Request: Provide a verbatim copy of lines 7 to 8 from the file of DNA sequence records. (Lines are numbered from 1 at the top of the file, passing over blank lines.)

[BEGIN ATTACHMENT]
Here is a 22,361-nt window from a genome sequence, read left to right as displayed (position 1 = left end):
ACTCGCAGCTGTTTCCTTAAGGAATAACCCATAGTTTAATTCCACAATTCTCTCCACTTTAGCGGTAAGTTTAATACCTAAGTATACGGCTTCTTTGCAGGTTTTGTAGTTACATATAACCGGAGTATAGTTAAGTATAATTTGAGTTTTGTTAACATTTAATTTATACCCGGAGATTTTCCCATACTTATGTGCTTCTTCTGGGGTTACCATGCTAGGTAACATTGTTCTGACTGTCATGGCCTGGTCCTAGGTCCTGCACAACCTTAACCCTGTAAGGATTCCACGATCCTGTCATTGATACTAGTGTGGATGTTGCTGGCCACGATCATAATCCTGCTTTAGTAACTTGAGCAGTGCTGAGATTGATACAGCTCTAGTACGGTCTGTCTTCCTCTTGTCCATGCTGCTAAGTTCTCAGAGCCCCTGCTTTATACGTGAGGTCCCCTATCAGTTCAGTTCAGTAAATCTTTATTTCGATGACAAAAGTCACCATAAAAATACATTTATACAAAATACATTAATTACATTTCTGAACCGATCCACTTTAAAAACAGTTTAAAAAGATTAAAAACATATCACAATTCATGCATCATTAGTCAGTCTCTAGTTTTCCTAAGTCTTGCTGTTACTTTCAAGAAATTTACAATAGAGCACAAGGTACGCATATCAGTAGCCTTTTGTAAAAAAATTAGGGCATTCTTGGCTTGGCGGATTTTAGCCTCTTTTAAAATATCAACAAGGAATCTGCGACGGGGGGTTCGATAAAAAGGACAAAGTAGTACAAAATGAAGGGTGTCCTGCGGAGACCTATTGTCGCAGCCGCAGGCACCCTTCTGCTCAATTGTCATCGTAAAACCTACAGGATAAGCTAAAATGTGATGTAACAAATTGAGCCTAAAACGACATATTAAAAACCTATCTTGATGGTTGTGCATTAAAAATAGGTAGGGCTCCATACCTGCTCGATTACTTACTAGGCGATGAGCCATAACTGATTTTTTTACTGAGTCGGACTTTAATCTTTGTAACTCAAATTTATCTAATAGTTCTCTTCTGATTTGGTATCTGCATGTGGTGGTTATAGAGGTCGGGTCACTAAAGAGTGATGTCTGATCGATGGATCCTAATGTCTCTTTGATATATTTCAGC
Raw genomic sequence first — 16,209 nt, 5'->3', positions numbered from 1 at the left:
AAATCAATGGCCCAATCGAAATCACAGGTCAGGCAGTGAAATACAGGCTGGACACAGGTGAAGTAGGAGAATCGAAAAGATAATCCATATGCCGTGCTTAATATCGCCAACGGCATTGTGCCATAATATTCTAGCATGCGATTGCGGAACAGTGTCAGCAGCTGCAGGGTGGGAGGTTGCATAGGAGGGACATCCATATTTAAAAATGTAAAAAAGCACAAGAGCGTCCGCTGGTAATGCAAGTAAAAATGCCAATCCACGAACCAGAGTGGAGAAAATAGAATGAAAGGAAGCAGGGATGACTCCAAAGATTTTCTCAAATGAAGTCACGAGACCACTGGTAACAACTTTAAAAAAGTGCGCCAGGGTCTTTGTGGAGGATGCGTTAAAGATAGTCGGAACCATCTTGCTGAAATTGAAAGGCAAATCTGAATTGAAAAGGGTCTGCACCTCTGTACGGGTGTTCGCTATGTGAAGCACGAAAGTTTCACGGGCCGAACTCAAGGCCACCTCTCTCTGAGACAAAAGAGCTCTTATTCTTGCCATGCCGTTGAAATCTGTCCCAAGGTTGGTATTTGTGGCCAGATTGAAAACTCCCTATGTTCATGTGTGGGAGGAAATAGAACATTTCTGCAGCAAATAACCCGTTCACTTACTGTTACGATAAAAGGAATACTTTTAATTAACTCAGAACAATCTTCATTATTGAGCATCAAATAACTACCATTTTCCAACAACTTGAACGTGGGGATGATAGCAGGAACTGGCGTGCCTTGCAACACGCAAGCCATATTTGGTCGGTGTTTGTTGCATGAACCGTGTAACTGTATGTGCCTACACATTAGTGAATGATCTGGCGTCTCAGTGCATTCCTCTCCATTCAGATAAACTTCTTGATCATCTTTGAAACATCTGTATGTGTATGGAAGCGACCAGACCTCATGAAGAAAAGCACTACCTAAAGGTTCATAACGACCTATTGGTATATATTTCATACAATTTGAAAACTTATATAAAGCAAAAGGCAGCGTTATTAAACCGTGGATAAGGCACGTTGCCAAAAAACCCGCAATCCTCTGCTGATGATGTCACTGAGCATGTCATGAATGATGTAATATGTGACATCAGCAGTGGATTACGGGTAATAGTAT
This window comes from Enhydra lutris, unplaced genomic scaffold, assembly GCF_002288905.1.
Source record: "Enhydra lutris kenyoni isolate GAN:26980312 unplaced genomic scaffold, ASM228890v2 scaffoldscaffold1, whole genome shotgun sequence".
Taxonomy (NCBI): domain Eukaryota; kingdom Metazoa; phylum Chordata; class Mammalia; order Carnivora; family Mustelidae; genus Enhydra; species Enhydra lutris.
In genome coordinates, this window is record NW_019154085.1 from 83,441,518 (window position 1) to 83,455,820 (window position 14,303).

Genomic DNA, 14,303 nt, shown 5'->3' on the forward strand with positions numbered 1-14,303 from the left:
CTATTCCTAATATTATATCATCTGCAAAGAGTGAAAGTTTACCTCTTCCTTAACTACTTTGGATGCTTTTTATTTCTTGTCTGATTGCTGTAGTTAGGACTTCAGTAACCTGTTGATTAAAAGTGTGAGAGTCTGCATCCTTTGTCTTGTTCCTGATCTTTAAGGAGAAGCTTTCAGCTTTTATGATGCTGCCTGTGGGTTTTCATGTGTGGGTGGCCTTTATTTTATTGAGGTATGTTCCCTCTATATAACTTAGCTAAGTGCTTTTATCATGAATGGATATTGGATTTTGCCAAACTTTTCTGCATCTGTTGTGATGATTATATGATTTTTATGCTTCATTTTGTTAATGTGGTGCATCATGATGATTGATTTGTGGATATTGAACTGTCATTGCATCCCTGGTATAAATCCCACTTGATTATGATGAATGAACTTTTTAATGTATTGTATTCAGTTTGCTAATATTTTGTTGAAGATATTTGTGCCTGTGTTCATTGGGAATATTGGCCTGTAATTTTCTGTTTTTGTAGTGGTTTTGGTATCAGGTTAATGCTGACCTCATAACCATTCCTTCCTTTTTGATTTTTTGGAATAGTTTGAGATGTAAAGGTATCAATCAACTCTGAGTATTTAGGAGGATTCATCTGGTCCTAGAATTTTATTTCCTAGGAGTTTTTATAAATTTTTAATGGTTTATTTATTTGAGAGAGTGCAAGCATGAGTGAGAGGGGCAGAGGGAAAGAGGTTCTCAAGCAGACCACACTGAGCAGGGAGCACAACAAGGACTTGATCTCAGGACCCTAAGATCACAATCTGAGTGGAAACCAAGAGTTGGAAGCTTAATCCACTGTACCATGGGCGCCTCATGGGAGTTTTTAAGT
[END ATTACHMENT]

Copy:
Taxonomy (NCBI): domain Eukaryota; kingdom Metazoa; phylum Chordata; class Mammalia; order Carnivora; family Mustelidae; genus Enhydra; species Enhydra lutris.
In genome coordinates, this window is record NW_019154085.1 from 83,441,518 (window position 1) to 83,455,820 (window position 14,303).